In addition to its own $9 trillion of assets under management, BlackRock operates the Aladdin computer system, which analyzes and assesses risk for a broad range of financial institutions. In 2013, Aladdin handled about $11 trillion in assets. By last year, it was up to $21.6 trillion—about $5 trillion more than the United States’ own GDP. Any malfunction or faulty risk assessment could put that gigantic wad of money in peril.
Again, there is a case for SIFI designation based purely on information in the public record. Yellen has at her fingertips far more data, through FSOC’s prior BlackRock investigations and analysis from the Office of Financial Research. And yet, Yellen claimed it was “not obvious” to her “that designation is the correct tool to address” systemic risks potentially posed by BlackRock. She raised the fact that past administrations had already investigated SIFI designation—those being the Obama administration, which built a prominent revolving door with BlackRock, and the Trump administration, which was ideologically spiteful of any constraint on business whatsoever.
Warren was unsatisfied. “You are the head of FSOC now,” she said to Yellen. “How are you supposed to know what the risk is if you’re not actually doing the investigation through FSOC?”
BlackRock is not the only priority for Yellen at FSOC. U.S. financial regulators have the ability to shift capital away from climate-destroying and financially risky industries like fossil fuels. But it appears that Yellen does not want to use her existing powers to push for this.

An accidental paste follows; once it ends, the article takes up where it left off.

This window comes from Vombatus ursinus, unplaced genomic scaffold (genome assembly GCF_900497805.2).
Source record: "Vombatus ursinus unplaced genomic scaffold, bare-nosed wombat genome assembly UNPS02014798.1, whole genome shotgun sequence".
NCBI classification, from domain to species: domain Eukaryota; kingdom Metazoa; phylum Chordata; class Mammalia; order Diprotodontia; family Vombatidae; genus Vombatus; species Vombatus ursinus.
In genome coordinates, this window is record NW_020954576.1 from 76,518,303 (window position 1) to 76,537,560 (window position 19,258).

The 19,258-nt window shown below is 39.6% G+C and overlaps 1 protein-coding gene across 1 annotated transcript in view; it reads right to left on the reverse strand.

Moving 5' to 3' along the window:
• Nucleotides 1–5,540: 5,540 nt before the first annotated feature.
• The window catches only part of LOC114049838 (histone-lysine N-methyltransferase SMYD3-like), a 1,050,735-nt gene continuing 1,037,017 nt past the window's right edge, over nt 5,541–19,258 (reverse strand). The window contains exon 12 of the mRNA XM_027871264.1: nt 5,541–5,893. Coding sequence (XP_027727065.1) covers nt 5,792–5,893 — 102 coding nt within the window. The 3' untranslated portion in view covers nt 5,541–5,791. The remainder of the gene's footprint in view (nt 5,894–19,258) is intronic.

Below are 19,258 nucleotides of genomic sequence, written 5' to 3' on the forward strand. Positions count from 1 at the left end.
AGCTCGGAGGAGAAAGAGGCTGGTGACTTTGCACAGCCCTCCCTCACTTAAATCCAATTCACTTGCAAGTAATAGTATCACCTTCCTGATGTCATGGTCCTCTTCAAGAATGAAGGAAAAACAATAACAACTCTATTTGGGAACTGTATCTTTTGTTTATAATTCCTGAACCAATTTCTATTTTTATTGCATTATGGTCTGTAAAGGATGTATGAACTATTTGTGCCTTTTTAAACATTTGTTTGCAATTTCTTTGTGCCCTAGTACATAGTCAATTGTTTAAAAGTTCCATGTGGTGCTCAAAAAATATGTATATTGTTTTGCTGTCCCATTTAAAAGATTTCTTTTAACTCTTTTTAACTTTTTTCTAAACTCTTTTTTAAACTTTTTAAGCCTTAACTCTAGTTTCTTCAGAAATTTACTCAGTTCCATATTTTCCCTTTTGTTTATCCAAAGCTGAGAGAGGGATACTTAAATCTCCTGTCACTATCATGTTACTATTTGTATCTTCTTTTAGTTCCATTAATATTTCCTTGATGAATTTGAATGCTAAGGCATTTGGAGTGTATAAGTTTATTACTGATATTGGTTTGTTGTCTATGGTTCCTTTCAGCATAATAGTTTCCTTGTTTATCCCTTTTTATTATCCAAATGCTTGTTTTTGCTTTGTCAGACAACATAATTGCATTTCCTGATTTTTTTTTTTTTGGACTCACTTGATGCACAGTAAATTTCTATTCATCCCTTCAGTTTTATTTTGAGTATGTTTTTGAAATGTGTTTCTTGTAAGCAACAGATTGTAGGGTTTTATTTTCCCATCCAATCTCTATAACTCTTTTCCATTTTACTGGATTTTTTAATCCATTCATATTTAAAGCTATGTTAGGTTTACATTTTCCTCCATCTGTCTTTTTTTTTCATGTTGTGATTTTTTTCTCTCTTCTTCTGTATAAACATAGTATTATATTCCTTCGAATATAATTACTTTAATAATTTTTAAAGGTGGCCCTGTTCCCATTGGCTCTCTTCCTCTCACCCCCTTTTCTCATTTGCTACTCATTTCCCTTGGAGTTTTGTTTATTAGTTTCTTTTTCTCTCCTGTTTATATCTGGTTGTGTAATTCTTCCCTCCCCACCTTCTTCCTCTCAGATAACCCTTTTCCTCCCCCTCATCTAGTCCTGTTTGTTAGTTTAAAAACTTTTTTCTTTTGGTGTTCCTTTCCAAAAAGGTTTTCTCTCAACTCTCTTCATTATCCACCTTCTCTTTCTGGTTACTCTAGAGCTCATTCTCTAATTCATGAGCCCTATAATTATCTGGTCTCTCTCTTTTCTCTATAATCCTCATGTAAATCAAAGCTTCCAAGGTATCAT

Last week, she apparently said that she saw FSOC’s role as “arranging discussions” among regulators who are responsible for “assessing risks” from climate change. This light-touch approach to FSOC leadership is inadequate, given that her role requires so much more. Yellen also said that she didn’t see FSOC playing a role in telling financial institutions what kind of lending they could do. This is absurd. FSOC’s entire function is to prevent risky behavior by “too big to fail” institutions—in other words, telling them what they can and cannot do.
This bizarre hesitance to use FSOC as intended means that Yellen is happy to allow banks to finance fossil fuels and deforestation, insurance companies to insure these activities, and stockbrokers to trade shares in these (temporarily) profitable but deadly corporations.
Yellen has also slow-walked on her January 19th promise to appoint a climate leader at a “very senior level” to lead a climate “hub” within the Treasury Department. It seemed all but a done deal that former Federal Reserve governor and climate finance expert Sarah Bloom Raskin would fill this position, to the delight of climate activists. But over ten weeks have passed, and even after Yellen said this week that creating a climate hub was a priority of hers, there are no signs of a designated climate leader, let alone climate leadership, at Treasury. And Raskin is being floated for other positions, a sign that she was never actually offered the climate finance job at Treasury.
Beyond failures to hire, Yellen has failed to fire two powerful holdovers from the Trump administration: Internal Revenue Service Commissioner Charles Rettig and acting Comptroller of the Currency Blake Paulson. Both have continued with Trumpian deregulatory and anti-government actions. Paulson has allowed a controversial charter for the fintech company Protego to be approved. Rettig has seemingly misrepresented his agency’s audit record and signaled that it may not meet a deadline to launch the new child tax credit program by this summer. Yellen should be ensuring that all corners of her department are affirmatively working to advance the Biden agenda and the public interest; these are two instances where the opposite is the case.
Yellen’s expertise as an economist is valuable, but her reluctance to act thus far is unacceptable. Her primary duty is not to talk up bills on CNN; it’s to use her existing powers to protect the financial system and restore the regulatory cops to the beat. She must step up and do her duty.
PHOTO: “Janet Yellen, 14 February 2017” by Federalreserve is licensed for use by Wikimedia Commons.